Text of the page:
In Elder Law News

funeralIf you’ve lost a loved one, the last thing you want to do is spend a lot of time researching funeral homes to find the best prices. Unfortunately, funeral homes do not make it easy to figure out how much a funeral will cost. A survey by two consumer groups found that prices between funeral homes varied widely and getting information about pricing was difficult.

The Funeral Consumers Alliance (FCA) and the Consumer Federation of America (CFA) teamed up to survey 150 funeral homes from different regions of the United States. Researchers started by looking at the homes’ websites for pricing information. If prices were not disclosed on its website, the researches emailed and then phoned the funeral home. The survey found that only 38 (25 percent) of the 150 funeral homes surveyed disclosed their prices on their website and 24 (16 percent) failed to disclose pricing on their website or in response to an email and a phone call.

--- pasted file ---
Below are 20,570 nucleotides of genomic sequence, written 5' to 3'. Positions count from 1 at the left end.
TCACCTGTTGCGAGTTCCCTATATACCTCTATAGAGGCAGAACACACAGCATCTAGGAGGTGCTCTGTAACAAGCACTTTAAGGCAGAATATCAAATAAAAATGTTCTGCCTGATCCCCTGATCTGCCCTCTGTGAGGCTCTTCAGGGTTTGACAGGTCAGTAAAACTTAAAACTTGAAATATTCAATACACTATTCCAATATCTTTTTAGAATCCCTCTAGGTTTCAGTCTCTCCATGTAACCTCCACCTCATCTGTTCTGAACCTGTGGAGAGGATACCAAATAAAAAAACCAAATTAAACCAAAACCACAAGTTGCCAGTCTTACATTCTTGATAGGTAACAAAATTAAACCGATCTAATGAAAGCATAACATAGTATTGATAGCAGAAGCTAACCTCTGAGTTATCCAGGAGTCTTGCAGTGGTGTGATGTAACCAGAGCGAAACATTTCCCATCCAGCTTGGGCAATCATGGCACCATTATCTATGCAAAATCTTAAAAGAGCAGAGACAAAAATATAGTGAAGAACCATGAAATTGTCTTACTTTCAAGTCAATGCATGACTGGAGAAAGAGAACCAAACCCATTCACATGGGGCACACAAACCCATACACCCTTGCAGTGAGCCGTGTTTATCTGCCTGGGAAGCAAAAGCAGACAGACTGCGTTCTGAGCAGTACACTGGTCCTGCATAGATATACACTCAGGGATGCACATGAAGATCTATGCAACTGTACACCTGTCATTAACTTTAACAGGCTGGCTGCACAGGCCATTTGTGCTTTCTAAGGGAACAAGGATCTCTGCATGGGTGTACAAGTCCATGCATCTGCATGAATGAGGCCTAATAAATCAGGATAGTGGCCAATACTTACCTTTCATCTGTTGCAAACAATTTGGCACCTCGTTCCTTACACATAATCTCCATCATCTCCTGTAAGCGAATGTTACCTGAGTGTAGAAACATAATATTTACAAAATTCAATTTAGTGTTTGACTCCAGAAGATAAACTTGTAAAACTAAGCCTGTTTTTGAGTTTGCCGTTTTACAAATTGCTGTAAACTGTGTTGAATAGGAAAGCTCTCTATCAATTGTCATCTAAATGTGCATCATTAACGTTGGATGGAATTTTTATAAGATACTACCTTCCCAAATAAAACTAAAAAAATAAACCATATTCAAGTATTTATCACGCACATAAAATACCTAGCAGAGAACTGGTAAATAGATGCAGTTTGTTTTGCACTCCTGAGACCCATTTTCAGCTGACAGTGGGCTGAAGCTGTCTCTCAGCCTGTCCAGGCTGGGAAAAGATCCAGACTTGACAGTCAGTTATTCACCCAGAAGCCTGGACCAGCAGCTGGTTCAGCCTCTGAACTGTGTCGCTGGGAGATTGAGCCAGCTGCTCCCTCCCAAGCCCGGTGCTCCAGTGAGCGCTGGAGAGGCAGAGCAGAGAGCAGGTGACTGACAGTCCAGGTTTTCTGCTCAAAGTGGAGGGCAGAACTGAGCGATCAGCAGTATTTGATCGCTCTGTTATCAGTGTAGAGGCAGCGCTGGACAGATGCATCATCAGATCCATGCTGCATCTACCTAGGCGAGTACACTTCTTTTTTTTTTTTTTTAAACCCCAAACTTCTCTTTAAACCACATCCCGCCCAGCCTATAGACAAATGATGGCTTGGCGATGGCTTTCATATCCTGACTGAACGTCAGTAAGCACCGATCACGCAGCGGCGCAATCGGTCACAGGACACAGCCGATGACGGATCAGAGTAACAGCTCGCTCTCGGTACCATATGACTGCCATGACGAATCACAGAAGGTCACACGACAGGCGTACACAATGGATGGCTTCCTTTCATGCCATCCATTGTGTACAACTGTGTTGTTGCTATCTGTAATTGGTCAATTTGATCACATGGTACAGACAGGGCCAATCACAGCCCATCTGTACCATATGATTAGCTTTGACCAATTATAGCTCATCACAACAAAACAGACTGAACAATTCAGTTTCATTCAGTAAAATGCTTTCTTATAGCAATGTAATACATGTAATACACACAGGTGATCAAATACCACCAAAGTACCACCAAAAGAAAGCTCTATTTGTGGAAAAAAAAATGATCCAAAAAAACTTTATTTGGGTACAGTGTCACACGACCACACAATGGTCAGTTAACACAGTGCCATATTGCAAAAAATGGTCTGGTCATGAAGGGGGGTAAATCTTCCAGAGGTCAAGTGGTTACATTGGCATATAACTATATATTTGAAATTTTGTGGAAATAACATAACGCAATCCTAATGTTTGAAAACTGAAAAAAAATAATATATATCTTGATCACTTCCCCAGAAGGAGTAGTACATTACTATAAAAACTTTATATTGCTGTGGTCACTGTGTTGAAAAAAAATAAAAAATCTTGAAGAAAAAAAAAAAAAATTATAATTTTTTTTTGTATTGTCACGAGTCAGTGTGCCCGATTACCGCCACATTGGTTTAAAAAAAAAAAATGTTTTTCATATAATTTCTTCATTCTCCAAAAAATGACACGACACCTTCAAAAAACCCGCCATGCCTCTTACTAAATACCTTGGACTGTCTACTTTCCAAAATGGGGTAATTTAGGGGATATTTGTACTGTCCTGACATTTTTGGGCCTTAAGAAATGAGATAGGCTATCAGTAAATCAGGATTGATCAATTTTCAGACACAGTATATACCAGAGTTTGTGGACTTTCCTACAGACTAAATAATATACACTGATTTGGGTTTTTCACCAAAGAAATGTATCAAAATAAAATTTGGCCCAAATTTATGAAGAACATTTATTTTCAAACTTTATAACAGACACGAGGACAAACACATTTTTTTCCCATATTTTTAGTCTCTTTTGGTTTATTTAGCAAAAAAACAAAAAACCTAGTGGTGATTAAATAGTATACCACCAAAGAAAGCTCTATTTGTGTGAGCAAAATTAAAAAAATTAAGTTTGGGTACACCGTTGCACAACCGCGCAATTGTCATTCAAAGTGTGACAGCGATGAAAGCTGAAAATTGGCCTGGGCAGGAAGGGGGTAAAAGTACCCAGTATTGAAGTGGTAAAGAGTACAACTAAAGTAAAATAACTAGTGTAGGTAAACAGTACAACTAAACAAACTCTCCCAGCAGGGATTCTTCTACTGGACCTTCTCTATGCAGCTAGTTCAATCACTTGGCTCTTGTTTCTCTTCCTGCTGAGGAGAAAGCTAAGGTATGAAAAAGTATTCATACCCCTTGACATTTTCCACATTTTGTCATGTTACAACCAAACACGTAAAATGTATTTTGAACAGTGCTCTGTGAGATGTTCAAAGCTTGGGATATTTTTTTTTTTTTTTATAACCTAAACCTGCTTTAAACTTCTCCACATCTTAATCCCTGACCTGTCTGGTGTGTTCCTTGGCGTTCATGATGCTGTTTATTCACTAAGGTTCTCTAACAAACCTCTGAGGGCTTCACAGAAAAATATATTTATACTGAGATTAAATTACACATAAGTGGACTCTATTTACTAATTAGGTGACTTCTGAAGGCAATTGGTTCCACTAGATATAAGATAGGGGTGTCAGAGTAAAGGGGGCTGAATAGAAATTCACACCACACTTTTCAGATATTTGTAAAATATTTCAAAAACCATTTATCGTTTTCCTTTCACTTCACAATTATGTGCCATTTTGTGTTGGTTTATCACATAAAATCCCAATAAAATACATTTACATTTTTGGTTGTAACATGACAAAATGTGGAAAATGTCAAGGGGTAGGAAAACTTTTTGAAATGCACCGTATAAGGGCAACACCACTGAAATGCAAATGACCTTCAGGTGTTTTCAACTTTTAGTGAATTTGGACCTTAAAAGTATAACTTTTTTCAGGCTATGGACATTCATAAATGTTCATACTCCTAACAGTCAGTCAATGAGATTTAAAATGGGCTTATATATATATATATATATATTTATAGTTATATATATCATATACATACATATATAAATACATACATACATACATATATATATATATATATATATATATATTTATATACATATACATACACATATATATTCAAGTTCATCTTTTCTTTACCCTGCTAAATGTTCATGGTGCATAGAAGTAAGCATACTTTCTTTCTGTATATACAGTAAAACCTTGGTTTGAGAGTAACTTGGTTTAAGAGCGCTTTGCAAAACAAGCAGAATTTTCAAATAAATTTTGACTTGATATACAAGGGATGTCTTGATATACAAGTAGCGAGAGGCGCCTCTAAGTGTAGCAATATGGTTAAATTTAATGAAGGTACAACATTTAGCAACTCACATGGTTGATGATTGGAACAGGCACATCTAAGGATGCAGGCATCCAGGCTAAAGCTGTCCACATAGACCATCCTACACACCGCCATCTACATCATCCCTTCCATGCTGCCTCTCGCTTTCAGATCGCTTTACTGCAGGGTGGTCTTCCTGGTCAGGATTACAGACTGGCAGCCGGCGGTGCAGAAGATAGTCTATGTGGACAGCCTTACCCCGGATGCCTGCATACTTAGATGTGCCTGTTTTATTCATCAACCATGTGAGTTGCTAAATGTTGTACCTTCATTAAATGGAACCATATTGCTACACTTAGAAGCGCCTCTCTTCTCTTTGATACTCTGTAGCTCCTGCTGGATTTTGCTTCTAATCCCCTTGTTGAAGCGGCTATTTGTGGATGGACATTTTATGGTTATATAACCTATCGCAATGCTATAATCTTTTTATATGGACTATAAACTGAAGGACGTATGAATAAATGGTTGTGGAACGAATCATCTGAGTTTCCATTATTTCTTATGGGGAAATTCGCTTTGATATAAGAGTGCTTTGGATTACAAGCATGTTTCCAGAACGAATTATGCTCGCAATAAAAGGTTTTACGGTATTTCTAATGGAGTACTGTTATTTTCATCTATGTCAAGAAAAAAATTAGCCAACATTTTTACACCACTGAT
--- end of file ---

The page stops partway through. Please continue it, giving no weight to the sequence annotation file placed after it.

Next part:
At the same time that the survey showed how difficult it can be to get pricing information, it also demonstrated how important it is for consumers to be able to shop around. The researchers priced three different funeral options: direct cremation without burial, immediate burial without ceremony or cost of casket, and a full-service funeral. The survey found that prices among funeral homes in the same region varied by as much as 200 percent. For example, in Atlanta the cost of a full-service funeral could be as low as $3,370 at one funeral home and as high as $11,050 at another.

The FCA and CFA are asking the Federal Trade Commission to update its Funeral Rule, which currently requires funeral homes to give consumers price information over the phone or a price list to people who visit the home, to require disclosure of prices on websites.

To read about the survey, click here.






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